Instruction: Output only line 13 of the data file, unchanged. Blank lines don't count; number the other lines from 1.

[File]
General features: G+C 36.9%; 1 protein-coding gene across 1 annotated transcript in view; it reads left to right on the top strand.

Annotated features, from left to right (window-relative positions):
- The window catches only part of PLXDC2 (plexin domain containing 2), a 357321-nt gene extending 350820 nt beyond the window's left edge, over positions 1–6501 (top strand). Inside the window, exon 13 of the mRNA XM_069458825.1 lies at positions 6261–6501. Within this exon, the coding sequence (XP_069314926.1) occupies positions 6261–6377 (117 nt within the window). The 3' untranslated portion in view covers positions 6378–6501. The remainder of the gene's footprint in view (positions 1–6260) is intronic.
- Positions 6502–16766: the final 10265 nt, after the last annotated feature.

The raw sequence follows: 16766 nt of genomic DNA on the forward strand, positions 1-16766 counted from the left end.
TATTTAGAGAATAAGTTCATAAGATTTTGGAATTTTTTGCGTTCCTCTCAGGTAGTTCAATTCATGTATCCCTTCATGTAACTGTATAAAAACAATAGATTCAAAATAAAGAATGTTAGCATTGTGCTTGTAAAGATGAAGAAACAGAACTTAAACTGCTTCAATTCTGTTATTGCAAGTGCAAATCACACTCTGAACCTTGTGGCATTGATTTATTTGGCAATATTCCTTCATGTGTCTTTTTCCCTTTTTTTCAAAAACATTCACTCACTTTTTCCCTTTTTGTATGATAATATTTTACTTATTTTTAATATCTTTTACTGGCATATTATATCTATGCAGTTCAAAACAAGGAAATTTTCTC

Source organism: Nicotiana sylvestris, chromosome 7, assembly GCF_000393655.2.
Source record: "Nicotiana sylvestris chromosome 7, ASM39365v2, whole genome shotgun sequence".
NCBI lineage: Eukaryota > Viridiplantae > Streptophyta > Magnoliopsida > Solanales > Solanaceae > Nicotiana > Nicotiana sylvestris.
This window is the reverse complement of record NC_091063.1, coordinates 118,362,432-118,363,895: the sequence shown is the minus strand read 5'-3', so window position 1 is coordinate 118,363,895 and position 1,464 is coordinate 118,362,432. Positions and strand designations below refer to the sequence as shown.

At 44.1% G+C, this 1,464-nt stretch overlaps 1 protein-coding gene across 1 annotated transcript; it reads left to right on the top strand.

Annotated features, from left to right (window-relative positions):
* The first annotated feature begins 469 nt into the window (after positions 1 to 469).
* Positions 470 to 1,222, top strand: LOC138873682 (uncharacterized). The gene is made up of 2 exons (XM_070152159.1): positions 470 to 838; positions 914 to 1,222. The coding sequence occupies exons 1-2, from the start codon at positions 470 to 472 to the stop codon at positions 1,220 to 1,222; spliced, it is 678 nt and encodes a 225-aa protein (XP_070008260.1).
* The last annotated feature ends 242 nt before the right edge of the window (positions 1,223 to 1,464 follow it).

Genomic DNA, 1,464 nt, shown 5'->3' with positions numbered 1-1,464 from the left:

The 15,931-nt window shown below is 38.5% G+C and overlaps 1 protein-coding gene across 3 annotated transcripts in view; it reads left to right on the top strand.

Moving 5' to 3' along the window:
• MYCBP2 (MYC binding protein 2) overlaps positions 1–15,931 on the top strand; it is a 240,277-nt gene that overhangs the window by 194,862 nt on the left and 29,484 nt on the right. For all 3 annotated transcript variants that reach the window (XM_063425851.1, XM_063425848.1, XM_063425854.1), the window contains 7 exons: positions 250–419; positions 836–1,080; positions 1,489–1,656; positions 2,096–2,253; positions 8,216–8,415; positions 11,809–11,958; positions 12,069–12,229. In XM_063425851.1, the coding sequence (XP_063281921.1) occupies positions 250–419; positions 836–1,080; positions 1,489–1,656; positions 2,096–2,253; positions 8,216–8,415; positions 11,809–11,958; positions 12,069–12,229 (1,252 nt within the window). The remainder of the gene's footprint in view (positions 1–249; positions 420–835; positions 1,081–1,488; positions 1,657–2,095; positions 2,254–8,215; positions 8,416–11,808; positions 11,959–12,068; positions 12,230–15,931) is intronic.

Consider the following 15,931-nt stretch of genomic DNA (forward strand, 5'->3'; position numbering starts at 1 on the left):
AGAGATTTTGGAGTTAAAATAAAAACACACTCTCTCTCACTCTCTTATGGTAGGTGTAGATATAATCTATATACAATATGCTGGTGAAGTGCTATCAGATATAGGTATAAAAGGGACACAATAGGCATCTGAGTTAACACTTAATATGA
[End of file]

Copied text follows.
* The first annotated feature begins 469 nt into the window (after positions 1 to 469).